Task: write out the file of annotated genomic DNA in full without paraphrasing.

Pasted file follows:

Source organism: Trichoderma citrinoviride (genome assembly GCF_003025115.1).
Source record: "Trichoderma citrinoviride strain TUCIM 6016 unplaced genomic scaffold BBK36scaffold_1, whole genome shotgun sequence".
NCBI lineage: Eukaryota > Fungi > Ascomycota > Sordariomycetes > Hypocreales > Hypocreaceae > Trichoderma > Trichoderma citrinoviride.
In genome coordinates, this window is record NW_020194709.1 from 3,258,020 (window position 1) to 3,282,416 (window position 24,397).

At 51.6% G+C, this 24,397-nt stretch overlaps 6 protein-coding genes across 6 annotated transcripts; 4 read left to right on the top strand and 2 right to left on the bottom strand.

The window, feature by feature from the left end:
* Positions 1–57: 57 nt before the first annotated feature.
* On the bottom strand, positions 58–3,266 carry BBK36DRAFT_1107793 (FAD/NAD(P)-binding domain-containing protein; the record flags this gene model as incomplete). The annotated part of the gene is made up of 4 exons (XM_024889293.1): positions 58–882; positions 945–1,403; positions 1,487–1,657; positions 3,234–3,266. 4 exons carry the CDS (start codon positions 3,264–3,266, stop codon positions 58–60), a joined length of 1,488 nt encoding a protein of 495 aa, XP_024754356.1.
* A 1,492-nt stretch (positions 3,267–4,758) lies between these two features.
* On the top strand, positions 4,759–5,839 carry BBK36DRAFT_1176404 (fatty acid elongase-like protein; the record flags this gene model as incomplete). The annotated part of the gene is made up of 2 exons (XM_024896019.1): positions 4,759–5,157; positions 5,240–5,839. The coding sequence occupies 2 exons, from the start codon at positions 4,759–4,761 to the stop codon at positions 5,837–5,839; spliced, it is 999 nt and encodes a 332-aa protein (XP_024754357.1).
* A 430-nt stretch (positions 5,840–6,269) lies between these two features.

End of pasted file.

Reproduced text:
Source organism: Trichoderma citrinoviride (genome assembly GCF_003025115.1).
Source record: "Trichoderma citrinoviride strain TUCIM 6016 unplaced genomic scaffold BBK36scaffold_1, whole genome shotgun sequence".
NCBI lineage: Eukaryota > Fungi > Ascomycota > Sordariomycetes > Hypocreales > Hypocreaceae > Trichoderma > Trichoderma citrinoviride.
In genome coordinates, this window is record NW_020194709.1 from 3,258,020 (window position 1) to 3,282,416 (window position 24,397).

At 51.6% G+C, this 24,397-nt stretch overlaps 6 protein-coding genes across 6 annotated transcripts; 4 read left to right on the top strand and 2 right to left on the bottom strand.

The window, feature by feature from the left end:
* Positions 1–57: 57 nt before the first annotated feature.
* On the bottom strand, positions 58–3,266 carry BBK36DRAFT_1107793 (FAD/NAD(P)-binding domain-containing protein; the record flags this gene model as incomplete). The annotated part of the gene is made up of 4 exons (XM_024889293.1): positions 58–882; positions 945–1,403; positions 1,487–1,657; positions 3,234–3,266. 4 exons carry the CDS (start codon positions 3,264–3,266, stop codon positions 58–60), a joined length of 1,488 nt encoding a protein of 495 aa, XP_024754356.1.
* A 1,492-nt stretch (positions 3,267–4,758) lies between these two features.
* On the top strand, positions 4,759–5,839 carry BBK36DRAFT_1176404 (fatty acid elongase-like protein; the record flags this gene model as incomplete). The annotated part of the gene is made up of 2 exons (XM_024896019.1): positions 4,759–5,157; positions 5,240–5,839. The coding sequence occupies 2 exons, from the start codon at positions 4,759–4,761 to the stop codon at positions 5,837–5,839; spliced, it is 999 nt and encodes a 332-aa protein (XP_024754357.1).
* A 430-nt stretch (positions 5,840–6,269) lies between these two features.